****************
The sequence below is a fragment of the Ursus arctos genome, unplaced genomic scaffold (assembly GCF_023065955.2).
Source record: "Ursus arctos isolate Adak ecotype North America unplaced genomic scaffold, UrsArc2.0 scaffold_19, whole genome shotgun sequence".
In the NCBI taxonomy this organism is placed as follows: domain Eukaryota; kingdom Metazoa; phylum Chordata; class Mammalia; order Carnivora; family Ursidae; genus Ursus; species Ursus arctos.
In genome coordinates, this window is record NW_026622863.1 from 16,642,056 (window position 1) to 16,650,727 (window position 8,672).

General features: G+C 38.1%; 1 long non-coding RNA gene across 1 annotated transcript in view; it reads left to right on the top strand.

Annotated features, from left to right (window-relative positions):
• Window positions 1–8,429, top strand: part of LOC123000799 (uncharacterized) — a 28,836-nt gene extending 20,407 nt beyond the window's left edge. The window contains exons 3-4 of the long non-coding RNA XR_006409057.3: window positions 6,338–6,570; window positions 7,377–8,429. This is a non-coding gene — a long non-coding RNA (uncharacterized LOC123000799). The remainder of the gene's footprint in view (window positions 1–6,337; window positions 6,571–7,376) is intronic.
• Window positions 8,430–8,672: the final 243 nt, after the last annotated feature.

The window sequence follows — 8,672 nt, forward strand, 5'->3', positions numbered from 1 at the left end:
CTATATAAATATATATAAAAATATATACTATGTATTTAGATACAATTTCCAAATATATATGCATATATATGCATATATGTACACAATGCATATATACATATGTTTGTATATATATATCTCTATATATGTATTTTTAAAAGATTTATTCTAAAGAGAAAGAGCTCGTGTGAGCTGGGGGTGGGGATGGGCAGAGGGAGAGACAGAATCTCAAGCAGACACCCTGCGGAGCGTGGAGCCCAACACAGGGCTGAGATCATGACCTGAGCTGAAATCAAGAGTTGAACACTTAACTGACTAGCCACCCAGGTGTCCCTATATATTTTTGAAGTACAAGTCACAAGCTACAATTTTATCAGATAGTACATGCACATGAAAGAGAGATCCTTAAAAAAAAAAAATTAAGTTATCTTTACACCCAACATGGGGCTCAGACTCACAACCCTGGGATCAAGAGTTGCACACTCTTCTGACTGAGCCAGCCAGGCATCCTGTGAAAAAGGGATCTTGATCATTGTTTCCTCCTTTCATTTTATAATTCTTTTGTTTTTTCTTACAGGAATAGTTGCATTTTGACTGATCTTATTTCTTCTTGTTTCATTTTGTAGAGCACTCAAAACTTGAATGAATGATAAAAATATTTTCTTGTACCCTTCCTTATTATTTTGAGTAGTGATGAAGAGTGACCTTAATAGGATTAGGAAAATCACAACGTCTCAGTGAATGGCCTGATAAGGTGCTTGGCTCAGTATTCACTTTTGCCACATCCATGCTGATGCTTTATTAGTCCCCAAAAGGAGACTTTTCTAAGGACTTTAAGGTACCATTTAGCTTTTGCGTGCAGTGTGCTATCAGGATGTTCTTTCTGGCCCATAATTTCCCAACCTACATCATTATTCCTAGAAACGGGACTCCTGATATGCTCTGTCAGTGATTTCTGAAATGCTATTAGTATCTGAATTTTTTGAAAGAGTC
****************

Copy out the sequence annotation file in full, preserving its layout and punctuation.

The sequence below is a fragment of the Ursus arctos genome, unplaced genomic scaffold (assembly GCF_023065955.2).
Source record: "Ursus arctos isolate Adak ecotype North America unplaced genomic scaffold, UrsArc2.0 scaffold_19, whole genome shotgun sequence".
In the NCBI taxonomy this organism is placed as follows: domain Eukaryota; kingdom Metazoa; phylum Chordata; class Mammalia; order Carnivora; family Ursidae; genus Ursus; species Ursus arctos.
In genome coordinates, this window is record NW_026622863.1 from 16,642,056 (window position 1) to 16,650,727 (window position 8,672).

General features: G+C 38.1%; 1 long non-coding RNA gene across 1 annotated transcript in view; it reads left to right on the top strand.

Annotated features, from left to right (window-relative positions):
• Window positions 1–8,429, top strand: part of LOC123000799 (uncharacterized) — a 28,836-nt gene extending 20,407 nt beyond the window's left edge. The window contains exons 3-4 of the long non-coding RNA XR_006409057.3: window positions 6,338–6,570; window positions 7,377–8,429. This is a non-coding gene — a long non-coding RNA (uncharacterized LOC123000799). The remainder of the gene's footprint in view (window positions 1–6,337; window positions 6,571–7,376) is intronic.
• Window positions 8,430–8,672: the final 243 nt, after the last annotated feature.

The window sequence follows — 8,672 nt, forward strand, 5'->3', positions numbered from 1 at the left end:
CTATATAAATATATATAAAAATATATACTATGTATTTAGATACAATTTCCAAATATATATGCATATATATGCATATATGTACACAATGCATATATACATATGTTTGTATATATATATCTCTATATATGTATTTTTAAAAGATTTATTCTAAAGAGAAAGAGCTCGTGTGAGCTGGGGGTGGGGATGGGCAGAGGGAGAGACAGAATCTCAAGCAGACACCCTGCGGAGCGTGGAGCCCAACACAGGGCTGAGATCATGACCTGAGCTGAAATCAAGAGTTGAACACTTAACTGACTAGCCACCCAGGTGTCCCTATATATTTTTGAAGTACAAGTCACAAGCTACAATTTTATCAGATAGTACATGCACATGAAAGAGAGATCCTTAAAAAAAAAAAATTAAGTTATCTTTACACCCAACATGGGGCTCAGACTCACAACCCTGGGATCAAGAGTTGCACACTCTTCTGACTGAGCCAGCCAGGCATCCTGTGAAAAAGGGATCTTGATCATTGTTTCCTCCTTTCATTTTATAATTCTTTTGTTTTTTCTTACAGGAATAGTTGCATTTTGACTGATCTTATTTCTTCTTGTTTCATTTTGTAGAGCACTCAAAACTTGAATGAATGATAAAAATATTTTCTTGTACCCTTCCTTATTATTTTGAGTAGTGATGAAGAGTGACCTTAATAGGATTAGGAAAATCACAACGTCTCAGTGAATGGCCTGATAAGGTGCTTGGCTCAGTATTCACTTTTGCCACATCCATGCTGATGCTTTATTAGTCCCCAAAAGGAGACTTTTCTAAGGACTTTAAGGTACCATTTAGCTTTTGCGTGCAGTGTGCTATCAGGATGTTCTTTCTGGCCCATAATTTCCCAACCTACATCATTATTCCTAGAAACGGGACTCCTGATATGCTCTGTCAGTGATTTCTGAAATGCTATTAGTATCTGAATTTTTTGAAAGAGTC